Article | Open | Published:

Canagliflozin inhibits interleukin-1β-stimulated cytokine and chemokine secretion in vascular endothelial cells by AMP-activated protein kinase-dependent and -independent mechanisms

Abstract

Recent clinical trials of the hypoglycaemic sodium-glucose co-transporter-2 (SGLT2) inhibitors, which inhibit renal glucose reabsorption, have reported beneficial cardiovascular outcomes. Whether SGLT2 inhibitors directly affect cardiovascular tissues, however, remains unclear. We have previously reported that the SGLT2 inhibitor canagliflozin activates AMP-activated protein kinase (AMPK) in immortalised cell lines and murine hepatocytes. As AMPK has anti-inflammatory actions in vascular cells, we examined whether SGLT2 inhibitors attenuated inflammatory signalling in cultured human endothelial cells. Incubation with clinically-relevant concentrations of canagliflozin, but not empagliflozin or dapagliflozin activated AMPK and inhibited IL-1β-stimulated adhesion of pro-monocytic U937 cells and secretion of IL-6 and monocyte chemoattractant protein-1 (MCP-1). Inhibition of MCP-1 secretion was attenuated by expression of dominant-negative AMPK and was mimicked by the direct AMPK activator, A769662. Stimulation of cells with either canagliflozin or A769662 had no effect on IL-1β-stimulated cell surface levels of adhesion molecules or nuclear factor-κB signalling. Despite these identical effects of canagliflozin and A769662, IL-1β-stimulated IL-6/MCP-1 mRNA was inhibited by canagliflozin, but not A769662, whereas IL-1β-stimulated c-jun N-terminal kinase phosphorylation was inhibited by A769662, but not canagliflozin. These data indicate that clinically-relevant canagliflozin concentrations directly inhibit endothelial pro-inflammatory chemokine/cytokine secretion by AMPK-dependent and -independent mechanisms without affecting early IL-1β signalling.

Introduction

The development of vascular endothelial dysfunction, a key early step in atherogenesis, is associated with elevated circulating levels of interleukin (IL)-1β, tumour necrosis factor-α (TNFα) and IL-61. Indeed, recent phase clinical 3 trials indicate that suppression of IL-1β signalling with the monoclonal antibody canakinumab markedly reduced the risk of major adverse cardiovascular events2, highlighting the important role of IL-1β in cardiovascular disease. IL-1β simultaneously activates nuclear factor-κB (NFκB) and c-jun N-terminal kinase (JNK) intracellular signalling pathways in cultured vascular endothelial cells, leading to activation of transcription factor complexes stimulating expression of other pro-inflammatory cytokines such as IL-6, adhesion molecules including intercellular cell adhesion molecule-1 (ICAM-1) and the chemokine MCP-1 (monocyte chemoattractant protein-1)3,4. The increased expression of adhesion molecules, chemokines and cytokines recruits circulating leukocytes to the vascular wall, which subsequently differentiate into macrophages and accumulate modified low density lipoproteins, leading to foam cell and atherosclerotic plaque formation1,4. IL-1β-stimulated NFκB and JNK activation occurs via a complex signalling mechanism, by which IL-1β binding to the IL-1 receptor stimulates formation of a signalosome including TGFβ-activated kinase-1 (TAK1) and inhibitor of NFκB (IκB) kinase (IKK) in a manner dependent on IL-1 receptor associated kinases (IRAKs)4,5. TAK1 stimulation leads to phosphorylation and activation of mitogen-activated protein kinase kinases (MKK4 and MKK7) which phosphorylate and activate JNK5,6. In parallel, activated IKK phosphorylates IκBα, targeting it for proteasomal degradation and releasing active NFκB dimers4,5. Activated JNK phosphorylates nuclear transcription factor complex components, including c-Jun, JunD and ATF-2 whereas NFκB heterodimers translocate into the nucleus and bind the promoters of target genes, leading to increased expression of pro-inflammatory cytokines, adhesion molecules and chemokines. Identification of novel inhibitory mechanisms that may alleviate the pro-inflammatory actions of IL-1β that contribute to atherogenesis is therefore important for potential new therapeutic strategies.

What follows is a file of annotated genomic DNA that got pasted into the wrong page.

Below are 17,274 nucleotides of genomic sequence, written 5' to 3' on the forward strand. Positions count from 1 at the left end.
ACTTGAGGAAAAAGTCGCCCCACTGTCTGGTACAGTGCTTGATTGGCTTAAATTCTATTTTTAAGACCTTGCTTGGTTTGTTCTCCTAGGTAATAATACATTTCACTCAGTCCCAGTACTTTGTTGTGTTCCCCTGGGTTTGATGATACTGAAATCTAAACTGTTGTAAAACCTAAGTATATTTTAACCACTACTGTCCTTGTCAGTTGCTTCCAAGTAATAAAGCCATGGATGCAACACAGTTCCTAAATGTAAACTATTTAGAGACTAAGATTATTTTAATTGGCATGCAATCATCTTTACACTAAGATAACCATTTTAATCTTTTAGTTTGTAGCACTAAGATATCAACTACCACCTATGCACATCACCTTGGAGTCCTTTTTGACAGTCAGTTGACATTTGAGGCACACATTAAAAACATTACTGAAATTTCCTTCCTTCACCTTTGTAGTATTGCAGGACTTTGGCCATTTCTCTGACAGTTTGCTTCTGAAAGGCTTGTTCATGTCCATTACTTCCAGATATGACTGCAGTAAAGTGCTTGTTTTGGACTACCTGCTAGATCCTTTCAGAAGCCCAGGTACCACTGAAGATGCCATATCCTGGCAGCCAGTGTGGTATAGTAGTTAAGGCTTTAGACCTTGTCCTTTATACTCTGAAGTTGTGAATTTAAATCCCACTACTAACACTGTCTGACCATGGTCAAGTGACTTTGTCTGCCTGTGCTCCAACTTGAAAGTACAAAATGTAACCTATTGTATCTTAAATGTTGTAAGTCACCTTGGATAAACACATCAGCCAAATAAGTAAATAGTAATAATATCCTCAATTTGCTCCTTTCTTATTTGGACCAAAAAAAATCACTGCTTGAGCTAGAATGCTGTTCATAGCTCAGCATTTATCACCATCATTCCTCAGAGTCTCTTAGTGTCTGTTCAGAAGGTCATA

Inhibitors of sodium-glucose co-transporter 2 (SGLT2) are oral hypoglycaemic agents that act to reduce renal glucose reabsorption, thereby increasing glycosuria and reducing hyperglycaemia7. Intriguingly, large trials of the SGLT2 inhibitors empagliflozin and canagliflozin in people with type 2 diabetes at high risk of cardiovascular disease have identified that they convey significant improvements in blood pressure, body weight and cardiovascular risk relative to placebo8,9. The cardiovascular actions of SGLT2 inhibitors may not be entirely explained by differences in glycaemia, suggesting other mechanisms may be involved7,10,11,12. Recent studies have reported that administration of SGLT2 inhibitors reduce atheroma burden in atherosclerosis-prone mouse models13,14. In addition, several recent studies have reported that administration of SGLT2 inhibitors improves pro-inflammatory IL-6, MCP-1 and ICAM-1 gene expression in blood vessels of rodent models of diabetes13,15,16,17. These vascular effects of systemic SGLT2 inhibitor administration may be secondary to changes in glycaemia, blood pressure or actions on extra-cardiovascular tissues, yet may also reflect a direct action on blood vessels. A few studies have investigated direct effects of SGLT2 inhibitors on cardiovascular tissues, with canagliflozin and phlorizin reported to relax murine pulmonary, but not coronary arteries ex vivo18. Furthermore, empagliflozin has been reported to improve the reduced viability of human umbilical vein endothelial cells (HUVECs) cultured in high glucose concentrations17, without altering basal HUVEC proliferation14. It therefore remains uncertain whether SGLT2 inhibitors have beneficial direct effects on blood vessels.